Tchaikovsky did not take up the orchestration straight away, presumably because he did not want to interrupt the work he had already started on the opera Evgenii Onegin [12].

From December onwards, Tchaikovsky worked on the instrumentation of the symphony almost without interruption. From his surviving letters we can follow the course of work in detail:

  • 2/14 December: “Tomorrow I shall throw myself into the symphony…” [13].
  • 3/15 December: “… in the morning set about my symphony” [14].
  • 4/16 December: “I sat, immersed in the instrumentation of the symphony…” [15]. “This is the second day that I have worked on my symphony, and I am working very assiduously” [16].
  • 5/17 December: The instrumentation of the symphony “… comes to me with great difficulty. I wrote from morning to dinner time, until in the evening I was so tired that I could do no more” [17]. “… I have worked diligently on my symphony all day” [18].
  • 6/18 December: “The first movement is almost ready. I can say with confidence that this is my best composition” [19]. “I am very pleased with this symphony—it’s undoubtedly the best that I’ve written, but it’s not come without hard work, particularly the first movement” [20].
  • 7/19 December: “I’m probably near the end of the symphony, on which I’ve worked with great vigour” [21].
  • 9/21 December: “Not only am I occupying myself assiduously with scoring our symphony, I am utterly absorbed in this work. None of my previous orchestral works ever cost me such labour, yet I have never felt such a love for one of my own pieces. I found that I was pleasantly surprised by this work. At first I wrote largely for the sake of completing the symphony, knowing how difficult this task would eventually be. But little by little it captured my enthusiasm, and now my difficulties have fallen away… perhaps I am mistaken, but I think that this symphony is something out of the ordinary, and that it is the best thing I have done so far… Now I… can wholly devote myself to work in the knowledge that I am bringing forth something which, in my opinion, shall not be forgotten…” [22].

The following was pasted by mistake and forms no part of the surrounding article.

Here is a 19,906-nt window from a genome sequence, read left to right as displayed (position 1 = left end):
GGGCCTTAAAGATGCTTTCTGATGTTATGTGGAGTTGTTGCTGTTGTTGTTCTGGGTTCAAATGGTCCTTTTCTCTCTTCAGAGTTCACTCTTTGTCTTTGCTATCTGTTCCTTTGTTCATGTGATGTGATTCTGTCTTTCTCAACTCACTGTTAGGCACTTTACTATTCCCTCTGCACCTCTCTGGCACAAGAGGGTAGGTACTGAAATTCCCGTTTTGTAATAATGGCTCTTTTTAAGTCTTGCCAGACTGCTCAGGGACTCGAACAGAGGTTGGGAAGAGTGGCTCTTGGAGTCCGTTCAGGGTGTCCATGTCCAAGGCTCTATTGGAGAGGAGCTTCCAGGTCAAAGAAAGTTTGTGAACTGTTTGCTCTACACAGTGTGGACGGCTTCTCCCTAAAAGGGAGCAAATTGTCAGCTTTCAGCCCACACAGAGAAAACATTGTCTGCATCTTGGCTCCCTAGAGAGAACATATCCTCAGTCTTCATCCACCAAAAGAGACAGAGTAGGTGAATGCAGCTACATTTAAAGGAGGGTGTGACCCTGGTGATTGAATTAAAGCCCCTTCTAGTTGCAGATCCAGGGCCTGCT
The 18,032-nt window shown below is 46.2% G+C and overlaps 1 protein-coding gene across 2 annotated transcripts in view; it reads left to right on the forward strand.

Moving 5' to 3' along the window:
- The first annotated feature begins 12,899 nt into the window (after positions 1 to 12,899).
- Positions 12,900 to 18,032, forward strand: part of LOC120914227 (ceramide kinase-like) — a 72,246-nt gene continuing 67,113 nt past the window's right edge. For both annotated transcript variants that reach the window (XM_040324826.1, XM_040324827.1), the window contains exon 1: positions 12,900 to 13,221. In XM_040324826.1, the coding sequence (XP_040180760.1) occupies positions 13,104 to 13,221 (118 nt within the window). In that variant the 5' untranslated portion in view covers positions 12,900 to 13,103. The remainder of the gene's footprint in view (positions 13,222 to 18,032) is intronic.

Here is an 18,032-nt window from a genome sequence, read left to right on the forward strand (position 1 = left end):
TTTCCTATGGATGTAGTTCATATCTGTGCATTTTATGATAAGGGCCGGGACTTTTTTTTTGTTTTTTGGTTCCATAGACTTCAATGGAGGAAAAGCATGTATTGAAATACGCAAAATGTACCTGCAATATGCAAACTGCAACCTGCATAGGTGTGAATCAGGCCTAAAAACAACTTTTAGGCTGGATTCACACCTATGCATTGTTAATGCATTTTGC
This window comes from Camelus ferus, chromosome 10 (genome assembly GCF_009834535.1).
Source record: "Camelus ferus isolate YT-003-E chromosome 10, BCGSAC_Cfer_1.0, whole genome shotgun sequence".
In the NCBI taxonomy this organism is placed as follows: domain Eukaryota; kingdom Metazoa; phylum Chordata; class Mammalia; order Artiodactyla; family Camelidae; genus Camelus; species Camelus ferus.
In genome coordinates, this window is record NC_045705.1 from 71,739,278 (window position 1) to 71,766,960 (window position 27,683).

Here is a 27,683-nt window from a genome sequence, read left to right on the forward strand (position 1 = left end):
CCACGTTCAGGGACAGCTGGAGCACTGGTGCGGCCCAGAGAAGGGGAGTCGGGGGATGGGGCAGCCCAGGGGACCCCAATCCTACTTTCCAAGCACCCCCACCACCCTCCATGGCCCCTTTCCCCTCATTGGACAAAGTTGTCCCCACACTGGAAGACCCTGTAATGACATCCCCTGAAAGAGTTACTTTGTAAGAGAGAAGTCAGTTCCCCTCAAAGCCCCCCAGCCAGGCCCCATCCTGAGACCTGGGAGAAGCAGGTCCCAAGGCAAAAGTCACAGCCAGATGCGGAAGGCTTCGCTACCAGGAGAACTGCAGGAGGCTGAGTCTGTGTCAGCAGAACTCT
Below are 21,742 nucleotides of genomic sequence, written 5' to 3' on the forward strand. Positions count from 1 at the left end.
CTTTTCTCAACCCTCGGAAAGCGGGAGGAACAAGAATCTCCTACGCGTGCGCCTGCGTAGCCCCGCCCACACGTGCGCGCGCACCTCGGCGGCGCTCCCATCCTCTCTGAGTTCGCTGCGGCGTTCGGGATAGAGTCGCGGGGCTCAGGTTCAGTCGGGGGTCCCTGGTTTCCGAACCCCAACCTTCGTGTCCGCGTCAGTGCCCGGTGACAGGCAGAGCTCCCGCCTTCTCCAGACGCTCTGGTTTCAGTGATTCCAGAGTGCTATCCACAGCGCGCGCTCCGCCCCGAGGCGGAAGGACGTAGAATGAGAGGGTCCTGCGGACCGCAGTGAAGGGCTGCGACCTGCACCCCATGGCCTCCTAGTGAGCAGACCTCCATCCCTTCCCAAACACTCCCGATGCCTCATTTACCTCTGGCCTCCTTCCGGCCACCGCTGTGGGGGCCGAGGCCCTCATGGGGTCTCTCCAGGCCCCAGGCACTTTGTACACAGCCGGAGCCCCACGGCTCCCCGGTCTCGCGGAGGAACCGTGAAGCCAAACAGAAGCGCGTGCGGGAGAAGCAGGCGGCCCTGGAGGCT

• 10/22 December: “The first movement of the symphony is coming to an end. Today I worked extremely hard, and I’m very tired” [23].
  • 11/23 December: “Today I finished the most difficult movement of the symphony—the first” [24]. On the fair copy of the manuscript full score of the first movement is the note: “Venice 23(11) December 1877″.
  • 12/24 December: “Today I set about the second half of the symphony’s second movement. The work becomes easier with each hour that passes. I hope that, in spite of the interruption, the whole thing will be finished before our New Year” [25]. “When I wrote the opera [Evgenii Onegin], I did not experience the same feeling as with the symphony. There I took a chance: perhaps it will do, or maybe nothing will come of it. But while writing the symphony I’m fully aware that it is a composition out of the ordinary, and far more perfect in form than anything I’ve written previously” [26].

The date on the manuscript full score of the second movement indicates that the instrumentation was completed on 13/25 December 1877.

  • 15/27 December: “The symphony is absorbing me so much, that I haven’t the strength to tear myself away from it” [27]. “Finished the Scherzo. Very tired” [28]. The date on the manuscript of the third movement reads: “27/15 Dec 1877. Venezia“.
  • 16/28 December: “There can be no question that in these two weeks my state of health, physically and mentally, has been excellent. A not inconsiderable factor in this has been my symphony, the work on which has filled me with enthusiasm… At the moment three movements are ready; I do not know how long I shall be busy with the remainder—but it seems to me that these three movements represent the crowning glory of all my musical achievements” [29].
  • 20 December 1877/1 January 1878: “In this symphony I have succeeded in writing something good—tomorrow I shall be reconciled to all former and future misfortunes” [30].

Work on the symphony was interrupted for a few days by negotiations concerning Tchaikovsky’s appointment to a delegation at the Paris International Exhibition (“I was preparing to start on the finale of the symphony today…”) [31]. Tchaikovsky declined to go on this tour: “It is essential that I should be as far away as possible from all that noise and bustle… Peace, peace, peace and work—these are the two things that I need right now”, he wrote to Nikolai Rubinstein, who had proposed his name for the delegation [32].

On 24 December/5 January, Tchaikovsky resumed the instrumentation of the symphony: “This morning I set about my symphony, and worked all day; this is the reason that I am so tired…”, he wrote to Anatolii Tchaikovsky the same day [33].

On 26 December/7 January, the composer reported: “Yesterday and today I did not move from my desk, and today I have finished my beloved symphony” [34]. This statement is corroborated by a note after the fourth movement of the manuscript score: “San Remo 7 Jan 1878 (26 Dec 1877)”.